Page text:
The Floundering Attempt at Intellectual and Unique Sports Coverage

Derek Kessinger

In the Sports World, there’s never a shortage of opinions. There is 24-hour television coverage compete with talking heads; radio stations from coast-to-coast allow hosts to scream out their opinions, while thousands of writers blog into the night like they were the last Pope to greet the masses at the Vatican.

If you boil down what they’re saying, it’s usually the same tired thoughts or unfounded claims to rationalize the numbing realizations that one team doesn’t have what it takes to make the big time, while another team does. Some days it’s hard to think through all the noise of the tweets, drumming of the radio voices and recycled B-footage of the latest sport “celebrity,” whether it be Tim Tebow, Yasiel Puig or Aaron Hernandez.

I’m all for pursuing your passion, and many of us have found that niche in the confines of a sports industry making billions off its fan bases countless times over. Whether their reasoning for this pursuit be the glory days or simply the ringing of a goal post, we all grasp for the experience on being part of the game, part of the cycle.

When I created, my mission was to only add content if it was marginally different from what graced the Internet on a day-to-day basis. I have avoided the grand recaps, the far-fetched rumors and painful “what if” questions that spark quick and easy 250 words of ink to fill the satisfaction of some company line. I detest slideshows and the stereotypical objectification of women that seems appropriate to some because it’s coupled with the masculine culture of sports, Of course it ignores the smart commentary that women writers are throwing out into the stratosphere.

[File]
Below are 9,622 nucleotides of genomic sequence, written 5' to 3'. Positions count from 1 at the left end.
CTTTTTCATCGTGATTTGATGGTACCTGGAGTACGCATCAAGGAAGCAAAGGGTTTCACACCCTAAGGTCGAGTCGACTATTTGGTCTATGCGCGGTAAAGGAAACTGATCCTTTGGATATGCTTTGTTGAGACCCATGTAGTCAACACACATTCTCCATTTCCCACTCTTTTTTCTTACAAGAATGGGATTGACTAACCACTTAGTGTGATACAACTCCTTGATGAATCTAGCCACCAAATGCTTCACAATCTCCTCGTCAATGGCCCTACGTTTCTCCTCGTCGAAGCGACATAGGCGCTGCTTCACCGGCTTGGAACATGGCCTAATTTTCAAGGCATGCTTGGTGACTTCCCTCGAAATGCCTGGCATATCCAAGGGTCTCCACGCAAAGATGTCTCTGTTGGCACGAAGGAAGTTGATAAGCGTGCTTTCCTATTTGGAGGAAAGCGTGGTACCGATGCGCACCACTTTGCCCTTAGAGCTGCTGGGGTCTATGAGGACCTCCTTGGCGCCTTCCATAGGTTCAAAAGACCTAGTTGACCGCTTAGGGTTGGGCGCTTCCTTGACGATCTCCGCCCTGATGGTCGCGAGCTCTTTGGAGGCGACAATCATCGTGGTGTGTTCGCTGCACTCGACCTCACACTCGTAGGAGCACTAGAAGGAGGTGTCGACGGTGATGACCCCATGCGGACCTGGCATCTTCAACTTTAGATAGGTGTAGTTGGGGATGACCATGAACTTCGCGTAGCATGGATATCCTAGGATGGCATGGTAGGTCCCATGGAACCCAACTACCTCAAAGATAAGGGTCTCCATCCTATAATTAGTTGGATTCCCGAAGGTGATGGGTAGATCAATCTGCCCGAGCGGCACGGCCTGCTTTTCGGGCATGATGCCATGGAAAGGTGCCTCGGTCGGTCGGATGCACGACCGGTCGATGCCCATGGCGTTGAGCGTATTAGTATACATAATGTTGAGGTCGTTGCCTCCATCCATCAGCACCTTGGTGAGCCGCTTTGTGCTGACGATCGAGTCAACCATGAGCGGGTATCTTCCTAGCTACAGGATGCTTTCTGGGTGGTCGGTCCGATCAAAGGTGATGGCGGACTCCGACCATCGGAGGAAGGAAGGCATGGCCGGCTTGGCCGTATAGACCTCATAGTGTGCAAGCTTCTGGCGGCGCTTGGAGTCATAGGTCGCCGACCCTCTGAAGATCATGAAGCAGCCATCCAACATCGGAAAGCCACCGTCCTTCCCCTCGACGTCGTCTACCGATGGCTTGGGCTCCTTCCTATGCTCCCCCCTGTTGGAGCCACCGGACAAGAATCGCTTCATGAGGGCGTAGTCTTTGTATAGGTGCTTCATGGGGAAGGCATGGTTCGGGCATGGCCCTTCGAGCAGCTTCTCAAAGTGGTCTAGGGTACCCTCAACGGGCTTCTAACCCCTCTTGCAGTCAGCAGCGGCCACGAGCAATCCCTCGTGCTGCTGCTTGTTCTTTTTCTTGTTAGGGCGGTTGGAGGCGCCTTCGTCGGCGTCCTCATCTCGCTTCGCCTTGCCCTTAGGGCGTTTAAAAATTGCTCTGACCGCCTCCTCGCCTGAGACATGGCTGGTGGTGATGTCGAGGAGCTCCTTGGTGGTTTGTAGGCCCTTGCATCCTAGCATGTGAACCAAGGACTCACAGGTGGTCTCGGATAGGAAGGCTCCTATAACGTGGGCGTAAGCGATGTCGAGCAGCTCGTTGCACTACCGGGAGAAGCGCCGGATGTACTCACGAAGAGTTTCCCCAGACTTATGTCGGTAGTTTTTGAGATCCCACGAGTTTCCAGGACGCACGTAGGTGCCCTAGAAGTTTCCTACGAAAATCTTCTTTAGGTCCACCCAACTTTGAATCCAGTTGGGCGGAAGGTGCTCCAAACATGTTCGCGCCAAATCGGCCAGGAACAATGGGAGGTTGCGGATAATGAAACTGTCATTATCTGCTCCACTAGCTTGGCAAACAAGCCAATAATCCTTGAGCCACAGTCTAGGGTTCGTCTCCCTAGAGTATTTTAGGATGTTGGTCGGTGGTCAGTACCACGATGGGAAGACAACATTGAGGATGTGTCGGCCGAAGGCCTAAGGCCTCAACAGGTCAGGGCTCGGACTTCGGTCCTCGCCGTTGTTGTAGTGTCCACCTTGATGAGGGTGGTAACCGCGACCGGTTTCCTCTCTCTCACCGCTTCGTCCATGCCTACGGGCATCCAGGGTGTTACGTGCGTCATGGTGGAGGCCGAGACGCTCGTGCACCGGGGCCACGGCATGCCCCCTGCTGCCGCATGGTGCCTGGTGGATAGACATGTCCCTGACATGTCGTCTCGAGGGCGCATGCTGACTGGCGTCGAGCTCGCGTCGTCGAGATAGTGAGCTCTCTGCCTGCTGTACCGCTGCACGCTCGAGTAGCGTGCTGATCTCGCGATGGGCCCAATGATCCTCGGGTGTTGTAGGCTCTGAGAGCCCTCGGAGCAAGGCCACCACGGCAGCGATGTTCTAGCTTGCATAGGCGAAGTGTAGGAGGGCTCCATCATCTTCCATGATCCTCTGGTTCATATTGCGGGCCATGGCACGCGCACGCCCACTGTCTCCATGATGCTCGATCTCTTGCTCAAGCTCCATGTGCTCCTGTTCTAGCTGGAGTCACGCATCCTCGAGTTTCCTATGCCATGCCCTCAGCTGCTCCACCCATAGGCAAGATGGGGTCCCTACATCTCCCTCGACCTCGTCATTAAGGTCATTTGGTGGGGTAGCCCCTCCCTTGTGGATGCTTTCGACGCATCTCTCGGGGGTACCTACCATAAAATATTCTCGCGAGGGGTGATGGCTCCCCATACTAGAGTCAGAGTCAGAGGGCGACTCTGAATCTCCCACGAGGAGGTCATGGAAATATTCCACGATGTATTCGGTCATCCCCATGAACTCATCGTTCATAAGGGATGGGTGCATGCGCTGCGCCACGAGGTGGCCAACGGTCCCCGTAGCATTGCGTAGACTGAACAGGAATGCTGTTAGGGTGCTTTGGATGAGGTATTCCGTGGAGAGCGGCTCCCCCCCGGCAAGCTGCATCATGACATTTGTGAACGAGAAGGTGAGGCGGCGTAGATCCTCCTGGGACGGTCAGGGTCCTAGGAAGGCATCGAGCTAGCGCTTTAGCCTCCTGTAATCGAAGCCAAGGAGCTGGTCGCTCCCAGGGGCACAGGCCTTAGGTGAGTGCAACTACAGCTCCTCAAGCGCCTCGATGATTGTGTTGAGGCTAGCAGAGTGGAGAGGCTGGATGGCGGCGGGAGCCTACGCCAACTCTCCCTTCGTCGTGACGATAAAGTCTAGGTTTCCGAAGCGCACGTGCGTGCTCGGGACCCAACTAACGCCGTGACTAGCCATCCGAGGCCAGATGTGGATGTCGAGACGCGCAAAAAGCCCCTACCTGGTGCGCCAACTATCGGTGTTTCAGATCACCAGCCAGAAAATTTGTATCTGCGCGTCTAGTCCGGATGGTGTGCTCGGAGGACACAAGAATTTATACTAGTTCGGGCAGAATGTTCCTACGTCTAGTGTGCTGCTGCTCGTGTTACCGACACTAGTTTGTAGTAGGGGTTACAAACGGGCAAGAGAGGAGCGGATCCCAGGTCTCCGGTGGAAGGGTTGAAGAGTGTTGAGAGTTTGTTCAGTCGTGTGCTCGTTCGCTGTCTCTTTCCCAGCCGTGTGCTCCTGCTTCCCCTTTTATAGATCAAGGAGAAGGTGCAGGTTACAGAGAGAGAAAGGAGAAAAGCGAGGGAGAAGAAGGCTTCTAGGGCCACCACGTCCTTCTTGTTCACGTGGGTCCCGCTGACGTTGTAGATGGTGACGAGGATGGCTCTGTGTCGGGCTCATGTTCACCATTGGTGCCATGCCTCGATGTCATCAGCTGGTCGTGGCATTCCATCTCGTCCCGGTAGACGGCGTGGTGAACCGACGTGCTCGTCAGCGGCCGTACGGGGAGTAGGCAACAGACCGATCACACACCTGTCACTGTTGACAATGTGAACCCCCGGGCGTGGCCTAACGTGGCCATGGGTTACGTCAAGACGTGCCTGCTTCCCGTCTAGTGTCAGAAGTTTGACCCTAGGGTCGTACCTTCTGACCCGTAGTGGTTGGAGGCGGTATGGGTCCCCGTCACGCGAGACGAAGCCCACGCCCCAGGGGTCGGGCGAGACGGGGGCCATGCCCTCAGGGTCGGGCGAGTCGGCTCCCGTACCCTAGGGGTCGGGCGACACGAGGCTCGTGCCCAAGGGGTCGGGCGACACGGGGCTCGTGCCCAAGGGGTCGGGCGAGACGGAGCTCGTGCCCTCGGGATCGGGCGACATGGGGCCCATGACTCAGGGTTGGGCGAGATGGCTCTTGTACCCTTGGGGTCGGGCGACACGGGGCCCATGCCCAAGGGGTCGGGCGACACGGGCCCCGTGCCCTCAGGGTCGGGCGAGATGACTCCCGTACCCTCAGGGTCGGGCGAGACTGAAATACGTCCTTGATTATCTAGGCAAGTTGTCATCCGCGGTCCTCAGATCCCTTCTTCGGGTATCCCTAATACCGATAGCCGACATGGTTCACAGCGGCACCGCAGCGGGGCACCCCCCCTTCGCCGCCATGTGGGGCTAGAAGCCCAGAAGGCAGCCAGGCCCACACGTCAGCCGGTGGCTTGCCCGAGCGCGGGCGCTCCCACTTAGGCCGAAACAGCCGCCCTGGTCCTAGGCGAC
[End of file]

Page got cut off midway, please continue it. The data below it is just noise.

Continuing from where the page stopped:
And yet, as we hit the summer heat, the march to death for most baseball teams, I wonder how this idea can survive. I could care less about Denver Broncos training camp, protecting a leagues image and debating things that will play out in mere months. I don’t know how to make smart commentary out of a continually decaying Denver Nuggets, a new testament on the downward plunge of the Colorado Rockies or a repackaging of the hope that the Colorado Avalanche seem to supply.

I do not wish to merely be a rumor, a passerby, a quick hit that does not leave a reader with anything more. When I write something down, I want it to have some insight, language or perception that slightly alters the way the reader thinks. Is it too much to try and create quality along with the volume that is out there?

I will keep struggling to break through the noise and provide that higher level analysis. I’m not sure that anyone will read, but on a week when I could have churned out some easy piece on the local sports teams, I would rather have one quality piece with my name on it, than seven that no one cares to read far enough to find the author

Is this level of analysis worth striving for or should intellectual discussion stay out of sports?

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